On Data Center Network Architectures for Interconnecting Dual-Port Servers
During the past decade, various novel data center network (DCN) architectures have been proposed to meet various requirements of large scale data centers. In existing works that consider server-centric DCN architectures, the lengths of a server-to-server-direct hop and a server-to-server-via-a-switch hop are assumed to be equal. We propose the concept of Normalized Switch Delay (NSD) to distinguish a server-to-server-direct hop and a server-to-server-via-a-switch hop, to unify the design and analysis of server-centric DCN architectures for interconnecting servers with two network interface cards. In  , the authors claim that BCN is the largest known architecture to interconnect dual-port servers, with diameter 7, given a switch port number. We notice that the existing DPillar  architecture accommodates more servers than BCN does under the same configurations. Motivated by this fact, we consider a fundamental problem: maximizing the number of dual-port servers, given network diameter and switch port number; and give an upper bound on this maximum number. Then, we propose three novel architectures that try to achieve this upper bound: SWCube, SWKautz, and SWdBruijn, based on the generalized hypercube, Kautz graph, and de Bruijn graph, respectively. The number of servers that SWCube can accommodate is comparable to that of DPillar. The number of servers that SWKautz and SWdBruijn can accommodate is generally greater than that of DPillar. Compared with three existing architectures, the three proposed architectures, SWCube, SWKautz and SWdBruijn demonstrate various advantages. Analysis and simulations on the newly proposed architectures also show that they have nice properties for DCNs, such as low diameter, high bisection width, good fault-tolerance, and the capability of efficiently handling network congestion.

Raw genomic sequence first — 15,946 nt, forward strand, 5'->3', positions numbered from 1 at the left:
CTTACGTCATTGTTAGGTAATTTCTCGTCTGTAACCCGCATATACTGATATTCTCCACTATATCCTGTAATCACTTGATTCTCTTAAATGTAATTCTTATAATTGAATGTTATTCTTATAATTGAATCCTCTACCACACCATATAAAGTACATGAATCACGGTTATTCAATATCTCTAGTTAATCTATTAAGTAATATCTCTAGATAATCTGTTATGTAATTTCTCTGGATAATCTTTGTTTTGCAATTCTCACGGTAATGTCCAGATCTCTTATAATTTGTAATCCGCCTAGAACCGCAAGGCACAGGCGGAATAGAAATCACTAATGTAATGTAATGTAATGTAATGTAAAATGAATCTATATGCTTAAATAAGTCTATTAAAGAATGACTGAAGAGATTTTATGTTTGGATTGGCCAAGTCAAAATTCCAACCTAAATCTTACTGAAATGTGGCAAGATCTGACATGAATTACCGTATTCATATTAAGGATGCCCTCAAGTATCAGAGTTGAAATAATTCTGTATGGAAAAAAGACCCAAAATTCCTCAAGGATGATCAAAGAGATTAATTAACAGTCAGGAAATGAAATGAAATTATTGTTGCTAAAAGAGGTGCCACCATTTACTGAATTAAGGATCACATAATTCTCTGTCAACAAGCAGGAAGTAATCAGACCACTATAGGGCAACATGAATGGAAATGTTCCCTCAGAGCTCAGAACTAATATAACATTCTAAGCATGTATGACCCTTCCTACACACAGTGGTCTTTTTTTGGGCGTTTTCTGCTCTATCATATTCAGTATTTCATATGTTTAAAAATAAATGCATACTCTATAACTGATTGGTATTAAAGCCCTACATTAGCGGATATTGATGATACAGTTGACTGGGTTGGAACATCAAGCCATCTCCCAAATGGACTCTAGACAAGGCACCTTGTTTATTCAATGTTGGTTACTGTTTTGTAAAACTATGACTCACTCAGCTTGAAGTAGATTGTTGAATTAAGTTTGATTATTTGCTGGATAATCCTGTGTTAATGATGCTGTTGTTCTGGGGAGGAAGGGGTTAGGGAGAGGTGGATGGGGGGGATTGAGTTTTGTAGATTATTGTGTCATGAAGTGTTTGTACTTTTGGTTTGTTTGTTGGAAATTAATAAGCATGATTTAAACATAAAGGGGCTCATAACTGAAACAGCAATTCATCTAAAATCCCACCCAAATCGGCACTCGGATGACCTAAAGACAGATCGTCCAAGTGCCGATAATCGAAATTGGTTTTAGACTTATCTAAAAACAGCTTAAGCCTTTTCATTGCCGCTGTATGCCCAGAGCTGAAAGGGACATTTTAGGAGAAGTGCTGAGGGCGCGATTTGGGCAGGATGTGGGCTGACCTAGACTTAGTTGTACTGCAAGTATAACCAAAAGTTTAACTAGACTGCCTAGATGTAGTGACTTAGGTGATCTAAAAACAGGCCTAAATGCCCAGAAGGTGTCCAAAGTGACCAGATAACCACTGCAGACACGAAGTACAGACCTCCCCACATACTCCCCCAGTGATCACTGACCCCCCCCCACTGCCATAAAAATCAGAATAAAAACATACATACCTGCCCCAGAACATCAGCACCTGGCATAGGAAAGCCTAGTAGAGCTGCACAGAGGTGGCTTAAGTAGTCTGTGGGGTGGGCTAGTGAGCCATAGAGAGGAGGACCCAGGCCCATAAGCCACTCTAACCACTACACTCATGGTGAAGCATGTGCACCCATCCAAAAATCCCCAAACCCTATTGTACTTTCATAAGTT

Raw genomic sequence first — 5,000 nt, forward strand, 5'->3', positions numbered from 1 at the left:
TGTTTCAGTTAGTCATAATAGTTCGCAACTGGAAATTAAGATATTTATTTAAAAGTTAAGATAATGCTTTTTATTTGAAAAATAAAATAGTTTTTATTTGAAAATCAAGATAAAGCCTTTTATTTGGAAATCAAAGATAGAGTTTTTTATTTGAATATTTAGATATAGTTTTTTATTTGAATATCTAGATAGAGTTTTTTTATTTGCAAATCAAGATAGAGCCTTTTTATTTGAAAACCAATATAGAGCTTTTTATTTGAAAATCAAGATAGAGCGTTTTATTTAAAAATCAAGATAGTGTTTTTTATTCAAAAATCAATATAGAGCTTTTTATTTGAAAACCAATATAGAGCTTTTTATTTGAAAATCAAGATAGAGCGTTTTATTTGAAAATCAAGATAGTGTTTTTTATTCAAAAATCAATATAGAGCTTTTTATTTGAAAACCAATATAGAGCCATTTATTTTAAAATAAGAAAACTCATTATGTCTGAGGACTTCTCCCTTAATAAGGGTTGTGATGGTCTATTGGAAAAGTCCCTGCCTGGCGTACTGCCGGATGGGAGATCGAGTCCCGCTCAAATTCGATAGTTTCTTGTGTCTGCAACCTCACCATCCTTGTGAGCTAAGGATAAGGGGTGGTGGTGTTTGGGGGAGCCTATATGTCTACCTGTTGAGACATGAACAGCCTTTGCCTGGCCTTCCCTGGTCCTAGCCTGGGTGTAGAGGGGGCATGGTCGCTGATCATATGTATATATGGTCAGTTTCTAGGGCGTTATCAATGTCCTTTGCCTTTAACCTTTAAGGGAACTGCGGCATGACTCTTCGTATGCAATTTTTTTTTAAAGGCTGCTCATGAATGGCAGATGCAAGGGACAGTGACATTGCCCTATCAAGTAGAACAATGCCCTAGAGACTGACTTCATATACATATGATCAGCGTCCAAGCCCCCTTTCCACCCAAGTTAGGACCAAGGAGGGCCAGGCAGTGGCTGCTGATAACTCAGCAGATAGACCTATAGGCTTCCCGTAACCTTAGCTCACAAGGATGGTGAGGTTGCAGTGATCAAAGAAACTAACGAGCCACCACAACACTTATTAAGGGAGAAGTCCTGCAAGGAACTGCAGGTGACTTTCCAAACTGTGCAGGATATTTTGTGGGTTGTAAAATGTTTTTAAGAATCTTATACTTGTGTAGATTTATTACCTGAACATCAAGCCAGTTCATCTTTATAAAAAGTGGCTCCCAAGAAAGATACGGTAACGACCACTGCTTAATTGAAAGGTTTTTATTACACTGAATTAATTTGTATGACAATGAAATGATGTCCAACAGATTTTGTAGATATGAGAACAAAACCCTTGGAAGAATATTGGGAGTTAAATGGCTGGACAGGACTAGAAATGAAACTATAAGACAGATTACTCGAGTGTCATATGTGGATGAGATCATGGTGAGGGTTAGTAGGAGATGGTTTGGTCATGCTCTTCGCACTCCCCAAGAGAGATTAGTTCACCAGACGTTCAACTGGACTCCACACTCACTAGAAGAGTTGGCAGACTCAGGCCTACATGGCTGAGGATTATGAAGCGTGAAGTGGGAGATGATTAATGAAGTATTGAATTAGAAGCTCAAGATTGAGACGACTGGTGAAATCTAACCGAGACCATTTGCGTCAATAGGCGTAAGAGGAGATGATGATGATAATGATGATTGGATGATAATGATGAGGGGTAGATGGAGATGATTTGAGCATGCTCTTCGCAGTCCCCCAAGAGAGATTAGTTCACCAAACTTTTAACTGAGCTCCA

MSU Digital Commons Citation
Li, Dawei and Wu, Jie, "On Data Center Network Architectures for Interconnecting Dual-Port Servers" (2015). Department of Computer Science Faculty Scholarship and Creative Works. 435.